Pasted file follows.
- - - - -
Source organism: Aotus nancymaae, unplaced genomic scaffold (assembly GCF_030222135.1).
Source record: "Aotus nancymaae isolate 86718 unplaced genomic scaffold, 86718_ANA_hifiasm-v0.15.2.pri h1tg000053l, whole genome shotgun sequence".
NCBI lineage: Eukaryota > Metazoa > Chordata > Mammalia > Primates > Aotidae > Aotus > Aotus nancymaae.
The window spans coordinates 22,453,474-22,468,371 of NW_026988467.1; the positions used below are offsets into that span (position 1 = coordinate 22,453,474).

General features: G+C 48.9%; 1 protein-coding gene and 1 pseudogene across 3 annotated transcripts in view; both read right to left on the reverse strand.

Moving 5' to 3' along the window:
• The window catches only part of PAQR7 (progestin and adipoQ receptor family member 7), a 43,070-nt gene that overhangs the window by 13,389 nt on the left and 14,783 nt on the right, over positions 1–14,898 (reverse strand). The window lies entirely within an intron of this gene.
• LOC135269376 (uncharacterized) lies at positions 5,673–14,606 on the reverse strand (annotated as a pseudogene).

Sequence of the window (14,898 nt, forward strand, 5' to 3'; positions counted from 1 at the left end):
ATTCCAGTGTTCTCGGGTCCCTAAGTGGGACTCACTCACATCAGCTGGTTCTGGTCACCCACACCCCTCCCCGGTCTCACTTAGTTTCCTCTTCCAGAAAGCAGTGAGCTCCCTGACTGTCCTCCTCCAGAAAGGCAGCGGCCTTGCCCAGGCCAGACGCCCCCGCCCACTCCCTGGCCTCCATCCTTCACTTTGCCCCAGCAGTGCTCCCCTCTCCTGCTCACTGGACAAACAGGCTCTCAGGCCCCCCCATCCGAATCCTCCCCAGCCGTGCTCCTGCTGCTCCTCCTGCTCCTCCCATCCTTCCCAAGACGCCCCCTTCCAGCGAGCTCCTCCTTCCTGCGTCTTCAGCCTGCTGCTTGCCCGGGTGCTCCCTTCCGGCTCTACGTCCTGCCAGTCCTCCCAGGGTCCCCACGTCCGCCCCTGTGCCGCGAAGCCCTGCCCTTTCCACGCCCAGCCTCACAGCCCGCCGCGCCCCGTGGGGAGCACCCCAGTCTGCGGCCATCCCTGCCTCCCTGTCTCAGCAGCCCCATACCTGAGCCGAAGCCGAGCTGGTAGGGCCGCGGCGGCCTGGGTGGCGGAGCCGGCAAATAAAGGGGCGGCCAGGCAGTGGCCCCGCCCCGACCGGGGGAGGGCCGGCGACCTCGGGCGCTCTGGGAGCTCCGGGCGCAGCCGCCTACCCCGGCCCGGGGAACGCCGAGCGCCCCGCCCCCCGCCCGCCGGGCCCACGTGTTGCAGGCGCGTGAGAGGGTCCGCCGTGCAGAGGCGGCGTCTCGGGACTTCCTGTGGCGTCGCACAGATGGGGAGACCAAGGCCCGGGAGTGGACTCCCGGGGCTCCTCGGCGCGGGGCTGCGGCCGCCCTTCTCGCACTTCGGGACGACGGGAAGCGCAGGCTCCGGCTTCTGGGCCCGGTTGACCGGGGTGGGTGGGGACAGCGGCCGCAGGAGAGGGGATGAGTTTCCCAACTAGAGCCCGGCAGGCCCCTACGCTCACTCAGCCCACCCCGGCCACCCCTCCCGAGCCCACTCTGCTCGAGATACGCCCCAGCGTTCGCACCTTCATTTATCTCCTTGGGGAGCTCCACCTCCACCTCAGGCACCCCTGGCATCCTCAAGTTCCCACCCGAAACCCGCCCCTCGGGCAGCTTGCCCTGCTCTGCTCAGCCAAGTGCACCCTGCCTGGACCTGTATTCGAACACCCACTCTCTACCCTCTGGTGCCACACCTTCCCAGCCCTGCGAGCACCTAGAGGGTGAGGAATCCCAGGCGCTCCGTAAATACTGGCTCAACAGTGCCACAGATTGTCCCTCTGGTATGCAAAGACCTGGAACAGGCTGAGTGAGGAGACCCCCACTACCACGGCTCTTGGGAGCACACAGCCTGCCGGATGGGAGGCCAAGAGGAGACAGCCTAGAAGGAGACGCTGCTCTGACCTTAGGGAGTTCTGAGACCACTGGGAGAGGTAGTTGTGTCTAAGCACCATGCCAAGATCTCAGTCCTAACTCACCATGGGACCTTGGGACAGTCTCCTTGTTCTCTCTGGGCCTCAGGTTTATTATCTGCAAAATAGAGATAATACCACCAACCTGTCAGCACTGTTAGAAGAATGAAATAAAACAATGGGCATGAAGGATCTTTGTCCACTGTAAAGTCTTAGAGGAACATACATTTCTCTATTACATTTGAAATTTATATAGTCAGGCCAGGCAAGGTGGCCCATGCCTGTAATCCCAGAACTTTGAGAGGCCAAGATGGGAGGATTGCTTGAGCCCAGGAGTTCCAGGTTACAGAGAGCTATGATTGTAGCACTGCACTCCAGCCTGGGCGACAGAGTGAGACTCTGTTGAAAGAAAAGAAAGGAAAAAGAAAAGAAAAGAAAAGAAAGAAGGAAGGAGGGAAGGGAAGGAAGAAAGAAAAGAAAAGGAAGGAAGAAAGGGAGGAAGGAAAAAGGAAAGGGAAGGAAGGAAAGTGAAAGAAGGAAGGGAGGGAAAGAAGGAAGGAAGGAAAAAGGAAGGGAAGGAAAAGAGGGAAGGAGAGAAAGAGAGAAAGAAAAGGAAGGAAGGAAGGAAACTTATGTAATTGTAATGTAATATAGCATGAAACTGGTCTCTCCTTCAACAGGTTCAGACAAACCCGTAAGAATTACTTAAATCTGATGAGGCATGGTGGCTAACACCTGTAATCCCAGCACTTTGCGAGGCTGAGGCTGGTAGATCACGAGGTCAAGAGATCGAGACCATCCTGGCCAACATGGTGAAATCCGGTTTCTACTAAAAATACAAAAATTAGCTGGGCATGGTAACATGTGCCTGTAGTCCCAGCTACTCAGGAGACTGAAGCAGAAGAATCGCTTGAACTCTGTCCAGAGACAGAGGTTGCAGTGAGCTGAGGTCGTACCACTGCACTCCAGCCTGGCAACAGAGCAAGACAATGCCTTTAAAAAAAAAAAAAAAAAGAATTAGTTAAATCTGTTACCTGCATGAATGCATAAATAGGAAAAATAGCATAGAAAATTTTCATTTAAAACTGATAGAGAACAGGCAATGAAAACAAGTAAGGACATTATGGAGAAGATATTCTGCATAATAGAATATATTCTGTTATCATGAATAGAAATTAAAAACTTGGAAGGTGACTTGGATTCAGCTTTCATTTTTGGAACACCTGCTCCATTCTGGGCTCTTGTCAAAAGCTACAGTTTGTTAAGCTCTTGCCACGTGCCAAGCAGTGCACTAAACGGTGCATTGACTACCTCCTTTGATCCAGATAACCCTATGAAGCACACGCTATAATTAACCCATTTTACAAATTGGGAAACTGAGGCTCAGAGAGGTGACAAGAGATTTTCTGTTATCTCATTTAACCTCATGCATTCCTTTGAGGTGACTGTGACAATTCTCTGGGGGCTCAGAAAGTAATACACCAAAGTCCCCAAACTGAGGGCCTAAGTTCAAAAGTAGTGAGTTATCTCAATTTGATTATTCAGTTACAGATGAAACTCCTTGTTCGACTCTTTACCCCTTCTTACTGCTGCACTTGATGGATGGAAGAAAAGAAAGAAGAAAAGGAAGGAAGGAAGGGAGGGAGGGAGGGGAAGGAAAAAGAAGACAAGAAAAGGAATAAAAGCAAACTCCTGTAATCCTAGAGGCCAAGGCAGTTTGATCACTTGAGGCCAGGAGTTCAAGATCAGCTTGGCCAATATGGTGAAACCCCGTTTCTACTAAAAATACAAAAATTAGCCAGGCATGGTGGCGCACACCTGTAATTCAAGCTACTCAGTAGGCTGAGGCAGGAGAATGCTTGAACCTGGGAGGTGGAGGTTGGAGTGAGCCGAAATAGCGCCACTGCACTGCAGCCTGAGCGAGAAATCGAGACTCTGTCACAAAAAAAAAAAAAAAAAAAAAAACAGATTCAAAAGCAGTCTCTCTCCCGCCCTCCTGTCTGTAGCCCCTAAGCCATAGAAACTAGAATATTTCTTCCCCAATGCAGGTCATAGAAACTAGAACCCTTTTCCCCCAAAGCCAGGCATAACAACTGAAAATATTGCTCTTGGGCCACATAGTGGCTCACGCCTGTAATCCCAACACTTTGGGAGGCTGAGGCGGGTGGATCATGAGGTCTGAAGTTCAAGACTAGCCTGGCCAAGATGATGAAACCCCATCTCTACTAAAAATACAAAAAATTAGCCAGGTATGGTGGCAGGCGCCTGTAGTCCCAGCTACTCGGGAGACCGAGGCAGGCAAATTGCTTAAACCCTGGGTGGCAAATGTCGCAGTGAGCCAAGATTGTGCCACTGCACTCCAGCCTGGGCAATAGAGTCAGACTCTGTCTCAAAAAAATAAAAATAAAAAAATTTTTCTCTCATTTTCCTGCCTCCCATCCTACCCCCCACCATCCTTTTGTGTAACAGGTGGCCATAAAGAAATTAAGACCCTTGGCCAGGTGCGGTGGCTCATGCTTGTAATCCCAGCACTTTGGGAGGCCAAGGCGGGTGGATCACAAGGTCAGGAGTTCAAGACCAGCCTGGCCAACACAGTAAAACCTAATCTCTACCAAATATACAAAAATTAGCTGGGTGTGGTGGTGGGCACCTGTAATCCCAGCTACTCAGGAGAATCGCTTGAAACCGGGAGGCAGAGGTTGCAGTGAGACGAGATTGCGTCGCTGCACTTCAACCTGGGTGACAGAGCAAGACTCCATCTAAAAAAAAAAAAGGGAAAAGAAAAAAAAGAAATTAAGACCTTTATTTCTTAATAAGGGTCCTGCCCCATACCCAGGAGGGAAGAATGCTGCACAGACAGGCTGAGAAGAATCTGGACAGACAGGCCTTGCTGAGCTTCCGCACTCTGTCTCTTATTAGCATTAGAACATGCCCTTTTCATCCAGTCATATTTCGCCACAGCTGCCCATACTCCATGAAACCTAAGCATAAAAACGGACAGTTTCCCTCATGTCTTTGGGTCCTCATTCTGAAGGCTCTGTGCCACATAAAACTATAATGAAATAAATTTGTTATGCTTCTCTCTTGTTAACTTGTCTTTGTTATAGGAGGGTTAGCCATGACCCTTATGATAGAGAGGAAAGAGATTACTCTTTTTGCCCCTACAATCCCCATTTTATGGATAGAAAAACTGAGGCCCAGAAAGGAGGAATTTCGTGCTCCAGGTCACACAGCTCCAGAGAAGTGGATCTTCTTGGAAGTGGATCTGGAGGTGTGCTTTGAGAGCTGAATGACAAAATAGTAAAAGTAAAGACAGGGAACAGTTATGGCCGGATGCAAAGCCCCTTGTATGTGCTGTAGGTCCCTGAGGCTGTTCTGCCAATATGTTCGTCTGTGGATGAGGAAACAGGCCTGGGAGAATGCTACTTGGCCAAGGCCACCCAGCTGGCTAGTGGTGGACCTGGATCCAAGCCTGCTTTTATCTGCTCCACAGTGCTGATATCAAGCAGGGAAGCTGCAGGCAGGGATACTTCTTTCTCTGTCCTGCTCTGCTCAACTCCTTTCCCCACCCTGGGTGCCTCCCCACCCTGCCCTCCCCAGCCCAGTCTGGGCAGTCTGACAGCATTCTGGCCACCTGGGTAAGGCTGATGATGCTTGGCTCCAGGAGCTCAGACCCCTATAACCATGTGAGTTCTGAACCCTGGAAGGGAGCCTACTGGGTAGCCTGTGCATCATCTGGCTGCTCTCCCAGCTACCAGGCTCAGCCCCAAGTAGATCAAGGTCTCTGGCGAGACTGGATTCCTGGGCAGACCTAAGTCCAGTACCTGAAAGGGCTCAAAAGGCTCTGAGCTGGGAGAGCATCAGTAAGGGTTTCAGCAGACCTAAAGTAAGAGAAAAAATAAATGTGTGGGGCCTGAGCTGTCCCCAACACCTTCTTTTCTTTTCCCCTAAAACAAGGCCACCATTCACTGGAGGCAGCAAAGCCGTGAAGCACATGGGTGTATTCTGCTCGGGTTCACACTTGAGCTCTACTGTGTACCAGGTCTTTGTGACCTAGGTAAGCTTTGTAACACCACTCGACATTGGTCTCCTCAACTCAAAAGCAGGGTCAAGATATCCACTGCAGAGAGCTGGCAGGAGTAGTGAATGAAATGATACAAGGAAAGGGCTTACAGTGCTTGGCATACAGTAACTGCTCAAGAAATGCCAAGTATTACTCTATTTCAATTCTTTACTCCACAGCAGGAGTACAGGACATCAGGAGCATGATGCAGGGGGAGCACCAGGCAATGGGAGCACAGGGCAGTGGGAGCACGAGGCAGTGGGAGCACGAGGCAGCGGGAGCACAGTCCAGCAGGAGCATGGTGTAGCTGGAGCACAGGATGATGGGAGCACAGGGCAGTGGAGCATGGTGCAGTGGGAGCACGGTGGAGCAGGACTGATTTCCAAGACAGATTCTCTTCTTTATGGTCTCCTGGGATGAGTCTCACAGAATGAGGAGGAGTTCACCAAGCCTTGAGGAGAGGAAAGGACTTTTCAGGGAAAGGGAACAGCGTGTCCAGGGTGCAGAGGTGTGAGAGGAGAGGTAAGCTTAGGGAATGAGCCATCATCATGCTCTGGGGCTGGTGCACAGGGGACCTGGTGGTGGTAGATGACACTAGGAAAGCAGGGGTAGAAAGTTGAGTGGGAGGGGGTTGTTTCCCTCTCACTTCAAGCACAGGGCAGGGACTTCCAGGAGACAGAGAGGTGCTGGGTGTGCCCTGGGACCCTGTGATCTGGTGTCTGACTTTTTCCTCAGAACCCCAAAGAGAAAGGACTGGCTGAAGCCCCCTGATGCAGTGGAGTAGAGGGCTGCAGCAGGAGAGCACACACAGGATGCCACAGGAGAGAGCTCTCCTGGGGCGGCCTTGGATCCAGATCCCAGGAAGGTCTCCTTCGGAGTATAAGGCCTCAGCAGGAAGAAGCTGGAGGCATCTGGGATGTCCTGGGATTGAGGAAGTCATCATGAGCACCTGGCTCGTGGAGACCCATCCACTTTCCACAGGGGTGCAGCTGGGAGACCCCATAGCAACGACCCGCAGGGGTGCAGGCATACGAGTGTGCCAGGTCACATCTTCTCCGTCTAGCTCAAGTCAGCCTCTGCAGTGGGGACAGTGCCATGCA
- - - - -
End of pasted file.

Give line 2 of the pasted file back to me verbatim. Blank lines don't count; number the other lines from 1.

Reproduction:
Source record: "Aotus nancymaae isolate 86718 unplaced genomic scaffold, 86718_ANA_hifiasm-v0.15.2.pri h1tg000053l, whole genome shotgun sequence".